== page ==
The Sustainability Movement as an Increasingly Polarized Landscape
Few terms, outside of religious or political discourse, are as polarizing as the word “sustainability”. In academic discussion, the word usually alludes to, among other things, the growing sense of responsibility that many feel to find ways of living that will not leave future generations screwed over. In other words a sustainable culture is one that is ecologically sound, economically viable, and socially just.
In popular discussion, however, the word often evokes numerous images ranging from tree-hugging hippies and advocates of steep, across-the-board carbon taxes to people who believe that anything less than 100% organic farming 100% of the time will bring about ecological ruin. Thus, the word “sustainability” is associated with everything from environmental extremism to misguided and naive idealism that is unrealistic in a pragmatic world.
On the other side of the coin, there are many who view skeptics of climate change or other ecological concerns as being ignoramuses that impede critical progress. More than often, such conflicts get intensely personal, and there are plenty of pejorative terms used for such skeptics ranging from “science deniers” to a host of terms involving accusations of religion-based ignorance or idiocy. Thus, people who talk about sustainability, whether in a positive or negative light, are too often pigeon-holed into one of these categories before real discussion can even take place.
In this way, advocates of “sustainability” are often viewed as alarmists — the proverbial Chicken Littles — whereas skeptics are widely portrayed as ignorant science deniers who will doom us all through voting in politicians that care more about aiding big business than facing matters of ecological necessity. The true complexities and nuances of the issue of sustainability are lost as each side of this standoff views the supposed ignorance of the other side as being the primary barrier to real progress.
In the case of environmental skeptics, advocates of “sustainability” may be seen as threatening our economic future with their proposed carbon taxes and other such proposals. In the cases of sustainability activists, skeptics may be viewed as science deniers who impede progress by voting in ignorant, science hating Republican lawmakers.
A Polarizing and Divisive Sustainability Movement is Unsustainable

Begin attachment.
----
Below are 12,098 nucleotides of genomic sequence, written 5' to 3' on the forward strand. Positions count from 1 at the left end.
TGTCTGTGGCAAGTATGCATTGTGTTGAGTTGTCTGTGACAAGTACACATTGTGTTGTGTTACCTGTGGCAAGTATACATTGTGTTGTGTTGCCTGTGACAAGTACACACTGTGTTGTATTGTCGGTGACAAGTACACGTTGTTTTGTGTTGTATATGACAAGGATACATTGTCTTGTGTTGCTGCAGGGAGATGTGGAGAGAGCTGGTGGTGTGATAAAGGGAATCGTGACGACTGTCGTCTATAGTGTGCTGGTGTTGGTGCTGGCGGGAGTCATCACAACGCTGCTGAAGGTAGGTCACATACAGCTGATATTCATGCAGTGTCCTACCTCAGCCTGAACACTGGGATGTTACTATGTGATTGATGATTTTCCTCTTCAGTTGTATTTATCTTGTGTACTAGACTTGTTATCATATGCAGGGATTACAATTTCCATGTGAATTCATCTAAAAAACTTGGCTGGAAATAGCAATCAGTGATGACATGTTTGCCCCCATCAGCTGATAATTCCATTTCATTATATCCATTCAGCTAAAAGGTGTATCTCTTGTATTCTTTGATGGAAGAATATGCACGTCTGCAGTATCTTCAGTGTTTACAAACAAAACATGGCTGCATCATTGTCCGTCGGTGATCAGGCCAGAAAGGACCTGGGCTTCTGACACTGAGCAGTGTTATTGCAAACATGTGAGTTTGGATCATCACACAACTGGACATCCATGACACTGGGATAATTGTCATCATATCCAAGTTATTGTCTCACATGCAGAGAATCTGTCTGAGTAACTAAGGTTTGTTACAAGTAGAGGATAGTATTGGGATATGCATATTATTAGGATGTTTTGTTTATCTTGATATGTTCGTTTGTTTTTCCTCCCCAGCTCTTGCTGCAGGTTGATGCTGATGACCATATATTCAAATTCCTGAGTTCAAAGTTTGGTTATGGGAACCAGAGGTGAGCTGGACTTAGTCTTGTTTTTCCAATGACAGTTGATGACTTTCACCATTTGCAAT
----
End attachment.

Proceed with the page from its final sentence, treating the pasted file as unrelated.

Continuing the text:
In some areas, a certain amount of divisiveness can make things more interesting and rarely causes any serious problems. Sports competitions are one example that come to mind. In the case of sustainability progress, however, such polarization and divisiveness is bound to cause far more long-term problems for all those who hope for a sustainable future — irrespective of political affiliation.
Such divisiveness is often viewed simply as a byproduct of the “fight” to win the “other side” over to the “correct” way of thinking. In this light, it is easy to view such polarization simply as part of the necessary process to win the supposed battle for sustainability — for instance, by getting rid of legislators who are science denying climate skeptics. Once this battle is won, and most or all lawmakers are “on board with sustainability”, then it will all be over. At least that is how this line of thought usually plays out.
This thinking reasons that in order to tackle an issue as big as climate change, only an apparatus as big as centralized government can have any significant effect. Therefore, the main impediments to progress are those “science denying” lawmakers who consistently vote against any attempted 15,000 page bill that will make like, tons of progress. But I digress.
I strongly disagree with this line of reasoning and propose that not only is this way of thinking narrow and one-dimensional, but short-sighted and will cause more long term problems than any such victory — if it could be called that — would be worth.
The cost of “defeating” the so-called science deniers is too great, and the cost of pigeon-holing all talk of sustainability as mere alarmism is likewise too great. The paradigm which says that the primary impediment to progress is this opposing camp is misguided, to say the least. If there ever was a time and place to expand consciousness and find common ground, it would be here and now, within the discourse concerning sustainability.
In order to succeed in its goal of leaving a better world for future generations, the sustainability movement must view finding common ground with supposedly opposing camps to be a matter of pragmatic necessity, and not one of mere good feels or other wishy-washy sentiments. The issues we face today, such as the reality of climate change, are not the first nor will they be the last challenges of sustainability. Your opponents today, whether they be “climate deniers” or “carbon tax hippies” may potentially be your most valuable allies tomorrow.
If the topic of sustainability becomes increasingly polarized and divisive, how will things fare when the next generations must find ways to deal with the issues of tomorrow? If the topic of sustainability becomes as polarized as that of certain political or religious issues, how will progress be made in an era where a certain amount of unity and solidarity becomes increasingly essential to forging a sustainable future for all of mankind? Activists in either camp must decide what is more important: winning the arguments or finding the common ground necessary to make real progress.